A Report on Non-Ionizing Radiation

Michele Rivasi: Microwave News Article Archive (2004 - )

January 19, 2024

UPDATE 2
IARC has announced that the agency will evaluate the cancer risks of “automotive gasoline and some oxygenated additives” from February 25 to March 4, 2025. The reassesssment of RF radiation will have to wait.

October 25, 2023
UPDATE 1
Other Monograph meetings have now been scheduled for March, June and November 2024. The next possible slot for RF radiation is in early 2025.

December 12, 2022

On November 23, 2002, Elisabete Weiderpass, the Director of the International Agency for Research on Cancer (IARC), revealed that a new assessment of the evidence linking radiofrequency (RF) radiation to cancer would likely take place in early 2024. A formal decision could come within a few months.

Calls for a new IARC evaluation have been mounting for some years following the release of two large animal studies showing elevated tumor counts after lifelong exposure to RF radiation. Many believe that the animal experiments leave the Agency little choice but to increase the cancer risk classification at least one notch to “probable” from the current “possible,” or perhaps to its highest classification, a known human carcinogen.

But, as Weiderpass made clear on making the announcement at a conference in Paris, the RF–cancer risk might instead be downgraded and the “possible” classification removed.

The stakes are high.

November 1, 2022

An international group of research scientists has come together to challenge ICNIRP, the International Commission on Non-Ionizing Radiation Protection.

The new panel wants a complete revision of ICNIRP’s guidelines for exposures to radiofrequency (RF) radiation. The researchers are demanding the adoption of more scientifically rigorous standards, which better protect public health and the environment.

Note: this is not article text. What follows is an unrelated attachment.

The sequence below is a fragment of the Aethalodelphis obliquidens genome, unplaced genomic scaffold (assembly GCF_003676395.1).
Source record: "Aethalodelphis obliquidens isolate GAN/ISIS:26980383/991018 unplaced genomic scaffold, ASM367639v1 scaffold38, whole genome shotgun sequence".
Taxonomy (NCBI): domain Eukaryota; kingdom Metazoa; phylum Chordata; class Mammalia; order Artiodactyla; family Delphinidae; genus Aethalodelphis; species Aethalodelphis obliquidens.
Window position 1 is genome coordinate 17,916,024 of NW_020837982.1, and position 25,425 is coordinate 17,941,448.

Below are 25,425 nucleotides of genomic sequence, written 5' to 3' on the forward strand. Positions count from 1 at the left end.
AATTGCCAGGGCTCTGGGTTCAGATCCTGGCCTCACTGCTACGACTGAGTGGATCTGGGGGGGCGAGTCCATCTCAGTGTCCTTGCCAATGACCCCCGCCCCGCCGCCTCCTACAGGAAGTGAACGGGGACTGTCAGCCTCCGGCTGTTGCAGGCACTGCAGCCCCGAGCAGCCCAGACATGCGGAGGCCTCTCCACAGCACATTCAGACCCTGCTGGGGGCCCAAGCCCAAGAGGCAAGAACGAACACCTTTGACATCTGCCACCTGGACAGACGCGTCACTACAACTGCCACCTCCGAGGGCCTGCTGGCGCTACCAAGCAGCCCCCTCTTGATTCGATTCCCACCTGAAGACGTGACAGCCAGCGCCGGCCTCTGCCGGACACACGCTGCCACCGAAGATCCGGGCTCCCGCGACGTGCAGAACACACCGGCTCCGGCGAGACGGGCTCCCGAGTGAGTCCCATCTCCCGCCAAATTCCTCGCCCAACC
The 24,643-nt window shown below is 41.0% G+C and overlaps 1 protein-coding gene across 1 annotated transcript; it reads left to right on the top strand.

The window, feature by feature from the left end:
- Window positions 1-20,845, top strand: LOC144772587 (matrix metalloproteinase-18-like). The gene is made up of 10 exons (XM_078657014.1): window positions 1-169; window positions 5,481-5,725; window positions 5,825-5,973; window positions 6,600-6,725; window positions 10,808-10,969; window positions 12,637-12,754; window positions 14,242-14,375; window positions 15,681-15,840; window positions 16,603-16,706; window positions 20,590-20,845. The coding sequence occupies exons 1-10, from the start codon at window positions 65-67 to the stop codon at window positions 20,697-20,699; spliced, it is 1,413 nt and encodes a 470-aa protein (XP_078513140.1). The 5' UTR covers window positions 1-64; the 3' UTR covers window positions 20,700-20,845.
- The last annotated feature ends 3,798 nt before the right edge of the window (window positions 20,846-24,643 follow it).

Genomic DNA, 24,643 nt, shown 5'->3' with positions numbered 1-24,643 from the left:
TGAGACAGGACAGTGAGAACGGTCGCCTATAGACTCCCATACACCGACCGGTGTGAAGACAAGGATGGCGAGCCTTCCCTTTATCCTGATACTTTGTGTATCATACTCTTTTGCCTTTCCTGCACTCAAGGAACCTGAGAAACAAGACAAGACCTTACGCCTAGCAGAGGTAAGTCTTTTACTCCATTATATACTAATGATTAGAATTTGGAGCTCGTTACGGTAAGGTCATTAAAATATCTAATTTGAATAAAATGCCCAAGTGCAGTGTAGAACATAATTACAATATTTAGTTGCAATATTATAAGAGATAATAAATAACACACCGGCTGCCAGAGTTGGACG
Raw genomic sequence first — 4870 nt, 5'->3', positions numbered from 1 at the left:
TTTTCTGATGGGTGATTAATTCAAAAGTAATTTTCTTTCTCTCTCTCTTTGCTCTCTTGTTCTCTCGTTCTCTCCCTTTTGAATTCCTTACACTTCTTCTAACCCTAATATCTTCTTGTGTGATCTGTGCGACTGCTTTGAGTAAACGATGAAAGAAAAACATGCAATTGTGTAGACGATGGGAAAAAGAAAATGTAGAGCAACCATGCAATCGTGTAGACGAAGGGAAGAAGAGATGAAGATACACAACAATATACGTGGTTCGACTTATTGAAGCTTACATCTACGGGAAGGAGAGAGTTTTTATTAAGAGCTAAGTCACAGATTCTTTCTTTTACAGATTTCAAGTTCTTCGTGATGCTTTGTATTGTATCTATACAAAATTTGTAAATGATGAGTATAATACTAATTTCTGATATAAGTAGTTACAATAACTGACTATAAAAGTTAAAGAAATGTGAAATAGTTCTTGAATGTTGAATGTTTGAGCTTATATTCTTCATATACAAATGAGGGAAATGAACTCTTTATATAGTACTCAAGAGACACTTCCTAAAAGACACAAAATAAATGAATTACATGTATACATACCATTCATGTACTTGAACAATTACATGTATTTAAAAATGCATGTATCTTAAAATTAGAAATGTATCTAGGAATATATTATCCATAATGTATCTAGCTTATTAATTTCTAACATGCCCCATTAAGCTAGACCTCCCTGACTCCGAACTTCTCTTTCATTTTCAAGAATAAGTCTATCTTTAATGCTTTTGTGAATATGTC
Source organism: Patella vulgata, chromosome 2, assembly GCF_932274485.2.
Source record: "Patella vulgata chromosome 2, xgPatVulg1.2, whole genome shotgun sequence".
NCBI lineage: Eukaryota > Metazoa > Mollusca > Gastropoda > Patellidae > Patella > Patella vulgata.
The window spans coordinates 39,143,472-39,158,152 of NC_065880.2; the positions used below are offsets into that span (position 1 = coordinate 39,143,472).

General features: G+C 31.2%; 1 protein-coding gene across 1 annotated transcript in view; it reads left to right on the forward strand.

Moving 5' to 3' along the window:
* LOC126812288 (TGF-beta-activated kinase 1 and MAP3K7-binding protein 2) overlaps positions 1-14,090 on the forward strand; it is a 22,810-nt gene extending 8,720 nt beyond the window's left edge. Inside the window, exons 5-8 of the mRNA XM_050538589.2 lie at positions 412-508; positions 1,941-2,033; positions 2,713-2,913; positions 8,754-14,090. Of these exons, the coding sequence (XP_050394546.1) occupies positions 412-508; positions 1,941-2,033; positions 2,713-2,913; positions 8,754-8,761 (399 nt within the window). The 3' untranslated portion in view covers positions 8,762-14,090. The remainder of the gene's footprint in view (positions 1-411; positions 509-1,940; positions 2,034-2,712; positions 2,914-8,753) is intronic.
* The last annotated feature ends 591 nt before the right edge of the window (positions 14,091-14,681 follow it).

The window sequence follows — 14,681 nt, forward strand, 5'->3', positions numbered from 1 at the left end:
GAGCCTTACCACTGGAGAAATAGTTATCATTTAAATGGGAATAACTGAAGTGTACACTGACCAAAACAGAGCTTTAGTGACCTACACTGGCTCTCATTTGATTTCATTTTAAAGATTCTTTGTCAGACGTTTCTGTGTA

“We are calling for an independent evaluation of the limits,” said Joel Moskowitz of Berkeley Public Health.

June 11, 2021

A new analysis from the radiation group at the International Agency for Research on Cancer (IARC) calls into question the agency’s own classification of wireless radiation as a possible human carcinogen.

On May 27, IARC’s Isabelle Deltour presented the new analysis of the incidence of malignant brain tumors (glioma) in the Nordic countries —Denmark, Finland, Norway and Sweden— over the last several decades. She spoke at an online colloquium hosted by the German Federal Office of Radiation Protection, known as the BfS.

Deltour argued that the trends are mostly not “compatible” with those seen in the epidemiological studies —principally, Interphone and Lennart Hardell’s— that were the basis of IARC’s 2011 designation of RF radiation as a possible, or 2B, human carcinogen.

June 20, 2020

“ICNIRP: Conflicts of Interest, Corporate Capture and the Push for 5G,” by Klaus Buchner and Michèle Rivasi, June 2020.

Both authors are members of the European Parliament. A call for disbanding ICNIRP and replacing it with a “new, public and fully independent advisory” panel.

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